Reading this post by Rachel Carrera this morning reduced me to floods of tears, not just for the kindness in answering my question, but for sharing her experiences so that I might better understand the little mystery which is my daughter, Carys. Carys has never been diagnosed with autism, although some children with her syndrome (cardiofaciocutaneous syndrome) have, and I have always wondered about some of her behaviours. It has been very distressing trying to include her in all our family activities at times. Leaving her behind results in huge guilt, which takes away our enjoyment. But maybe that’s what we have to do, if it makes her happy. I’ll let Rachel explain, she does it far better than me. Thanks so much, Rachel!
First of all, I apologize for being late in the day with my Autism post this month, but in the immortal words of John Lennon, “Life is what happens to you while you’re busy making other plans.”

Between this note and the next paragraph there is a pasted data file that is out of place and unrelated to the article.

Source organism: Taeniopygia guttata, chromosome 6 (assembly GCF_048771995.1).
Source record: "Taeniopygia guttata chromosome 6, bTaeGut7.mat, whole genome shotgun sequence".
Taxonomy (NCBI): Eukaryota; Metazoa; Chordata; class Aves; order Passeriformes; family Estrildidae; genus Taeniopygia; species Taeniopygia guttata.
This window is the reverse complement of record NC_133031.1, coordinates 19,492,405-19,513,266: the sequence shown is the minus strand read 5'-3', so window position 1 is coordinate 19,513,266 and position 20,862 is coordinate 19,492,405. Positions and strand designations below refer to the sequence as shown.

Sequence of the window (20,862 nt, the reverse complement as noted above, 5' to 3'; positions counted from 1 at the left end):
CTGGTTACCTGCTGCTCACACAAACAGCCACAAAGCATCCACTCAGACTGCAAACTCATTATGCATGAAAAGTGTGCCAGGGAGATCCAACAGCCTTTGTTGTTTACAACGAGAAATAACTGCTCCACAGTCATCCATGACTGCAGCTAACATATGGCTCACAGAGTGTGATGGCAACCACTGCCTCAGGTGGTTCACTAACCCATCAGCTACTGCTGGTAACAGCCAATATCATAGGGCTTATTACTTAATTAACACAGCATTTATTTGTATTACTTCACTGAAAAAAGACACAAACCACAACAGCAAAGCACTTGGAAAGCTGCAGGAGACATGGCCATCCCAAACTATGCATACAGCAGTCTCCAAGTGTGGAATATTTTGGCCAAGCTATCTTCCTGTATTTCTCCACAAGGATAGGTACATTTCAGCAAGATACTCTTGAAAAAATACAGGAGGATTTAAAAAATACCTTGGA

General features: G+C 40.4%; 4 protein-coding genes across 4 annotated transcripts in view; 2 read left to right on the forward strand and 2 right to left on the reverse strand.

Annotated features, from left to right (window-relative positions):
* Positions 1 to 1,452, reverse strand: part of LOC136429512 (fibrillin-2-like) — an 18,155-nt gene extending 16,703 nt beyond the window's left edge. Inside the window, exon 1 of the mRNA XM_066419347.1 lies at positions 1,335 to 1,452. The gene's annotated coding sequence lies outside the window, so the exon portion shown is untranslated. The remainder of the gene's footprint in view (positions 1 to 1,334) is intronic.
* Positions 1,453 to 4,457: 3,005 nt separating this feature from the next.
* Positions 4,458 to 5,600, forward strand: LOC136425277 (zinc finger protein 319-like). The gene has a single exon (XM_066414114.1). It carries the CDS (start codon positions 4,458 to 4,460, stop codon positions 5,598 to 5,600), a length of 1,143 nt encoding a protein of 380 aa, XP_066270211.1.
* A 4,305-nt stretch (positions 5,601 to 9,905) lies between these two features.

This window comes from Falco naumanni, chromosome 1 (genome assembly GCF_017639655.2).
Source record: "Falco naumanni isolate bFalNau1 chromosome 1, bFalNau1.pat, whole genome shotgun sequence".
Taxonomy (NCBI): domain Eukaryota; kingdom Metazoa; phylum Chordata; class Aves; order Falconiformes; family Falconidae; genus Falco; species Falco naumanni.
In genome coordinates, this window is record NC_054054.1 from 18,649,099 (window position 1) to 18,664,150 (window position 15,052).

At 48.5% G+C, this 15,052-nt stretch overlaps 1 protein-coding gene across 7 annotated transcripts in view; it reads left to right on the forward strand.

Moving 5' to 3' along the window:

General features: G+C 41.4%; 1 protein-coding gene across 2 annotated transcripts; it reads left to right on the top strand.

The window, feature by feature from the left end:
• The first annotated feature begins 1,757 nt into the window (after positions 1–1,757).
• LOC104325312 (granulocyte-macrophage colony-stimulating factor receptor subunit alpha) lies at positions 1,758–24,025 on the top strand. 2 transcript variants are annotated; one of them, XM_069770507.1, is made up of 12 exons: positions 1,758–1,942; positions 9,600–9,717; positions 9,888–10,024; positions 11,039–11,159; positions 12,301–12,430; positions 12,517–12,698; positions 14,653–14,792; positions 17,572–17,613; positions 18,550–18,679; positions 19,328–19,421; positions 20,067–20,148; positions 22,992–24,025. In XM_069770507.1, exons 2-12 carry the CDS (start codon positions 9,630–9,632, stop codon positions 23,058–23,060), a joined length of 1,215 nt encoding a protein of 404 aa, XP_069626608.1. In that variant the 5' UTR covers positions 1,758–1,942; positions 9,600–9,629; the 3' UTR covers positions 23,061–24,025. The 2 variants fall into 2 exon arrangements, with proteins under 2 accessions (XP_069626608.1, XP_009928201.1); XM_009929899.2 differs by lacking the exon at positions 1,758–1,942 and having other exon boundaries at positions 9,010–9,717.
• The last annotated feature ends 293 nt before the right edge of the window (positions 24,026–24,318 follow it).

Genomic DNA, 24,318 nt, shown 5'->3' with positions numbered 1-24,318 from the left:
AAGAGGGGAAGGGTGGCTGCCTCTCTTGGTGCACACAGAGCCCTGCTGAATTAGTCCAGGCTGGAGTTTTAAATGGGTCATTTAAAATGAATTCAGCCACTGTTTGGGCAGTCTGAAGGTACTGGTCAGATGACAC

A couple of months ago, Ali Isaac commented, “I’d be interested to know how Autism affects children’s reactions to the unfamiliar, with regard to places, people, objects etc.”
Any parent of an Autistic child can tell you, this type of scenario almost never turns out good. It’s been my experience that bringing my Autistic son into a new setting almost always induced a meltdown. It was worse when it was a public place, such as a store or restaurant. It was for that reason, that I almost always left him at home when I had to run errands or dined out. I did this for his sanity, my sanity, and to be courteous…
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